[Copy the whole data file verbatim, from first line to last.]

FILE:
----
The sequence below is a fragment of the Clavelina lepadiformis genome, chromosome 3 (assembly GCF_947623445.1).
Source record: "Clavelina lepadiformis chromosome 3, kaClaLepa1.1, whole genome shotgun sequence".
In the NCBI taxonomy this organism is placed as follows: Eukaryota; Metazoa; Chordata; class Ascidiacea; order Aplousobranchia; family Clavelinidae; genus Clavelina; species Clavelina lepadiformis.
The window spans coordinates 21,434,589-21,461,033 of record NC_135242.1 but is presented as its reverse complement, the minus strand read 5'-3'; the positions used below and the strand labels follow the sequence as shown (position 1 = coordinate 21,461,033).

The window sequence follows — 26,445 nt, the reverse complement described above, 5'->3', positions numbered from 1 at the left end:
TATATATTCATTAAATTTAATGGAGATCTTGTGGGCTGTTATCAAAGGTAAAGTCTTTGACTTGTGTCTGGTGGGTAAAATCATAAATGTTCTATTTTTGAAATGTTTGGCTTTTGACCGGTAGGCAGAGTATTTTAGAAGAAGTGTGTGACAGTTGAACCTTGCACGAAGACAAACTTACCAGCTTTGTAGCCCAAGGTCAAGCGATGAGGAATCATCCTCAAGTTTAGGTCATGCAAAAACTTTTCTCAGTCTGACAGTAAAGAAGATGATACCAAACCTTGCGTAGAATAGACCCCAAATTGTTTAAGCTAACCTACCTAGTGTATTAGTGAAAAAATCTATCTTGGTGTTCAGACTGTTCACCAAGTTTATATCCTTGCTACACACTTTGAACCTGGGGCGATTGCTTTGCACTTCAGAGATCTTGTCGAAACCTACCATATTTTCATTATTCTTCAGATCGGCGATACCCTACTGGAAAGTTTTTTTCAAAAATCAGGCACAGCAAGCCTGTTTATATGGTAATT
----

The sequence below is a fragment of the Clavelina lepadiformis genome, chromosome 3 (assembly GCF_947623445.1).
Source record: "Clavelina lepadiformis chromosome 3, kaClaLepa1.1, whole genome shotgun sequence".
In the NCBI taxonomy this organism is placed as follows: Eukaryota; Metazoa; Chordata; class Ascidiacea; order Aplousobranchia; family Clavelinidae; genus Clavelina; species Clavelina lepadiformis.
The window spans coordinates 21,434,589-21,461,033 of record NC_135242.1 but is presented as its reverse complement, the minus strand read 5'-3'; the positions used below and the strand labels follow the sequence as shown (position 1 = coordinate 21,461,033).

The window sequence follows — 26,445 nt, the reverse complement described above, 5'->3', positions numbered from 1 at the left end:
TATATATTCATTAAATTTAATGGAGATCTTGTGGGCTGTTATCAAAGGTAAAGTCTTTGACTTGTGTCTGGTGGGTAAAATCATAAATGTTCTATTTTTGAAATGTTTGGCTTTTGACCGGTAGGCAGAGTATTTTAGAAGAAGTGTGTGACAGTTGAACCTTGCACGAAGACAAACTTACCAGCTTTGTAGCCCAAGGTCAAGCGATGAGGAATCATCCTCAAGTTTAGGTCATGCAAAAACTTTTCTCAGTCTGACAGTAAAGAAGATGATACCAAACCTTGCGTAGAATAGACCCCAAATTGTTTAAGCTAACCTACCTAGTGTATTAGTGAAAAAATCTATCTTGGTGTTCAGACTGTTCACCAAGTTTATATCCTTGCTACACACTTTGAACCTGGGGCGATTGCTTTGCACTTCAGAGATCTTGTCGAAACCTACCATATTTTCATTATTCTTCAGATCGGCGATACCCTACTGGAAAGTTTTTTTCAAAAATCAGGCACAGCAAGCCTGTTTATATGGTAATT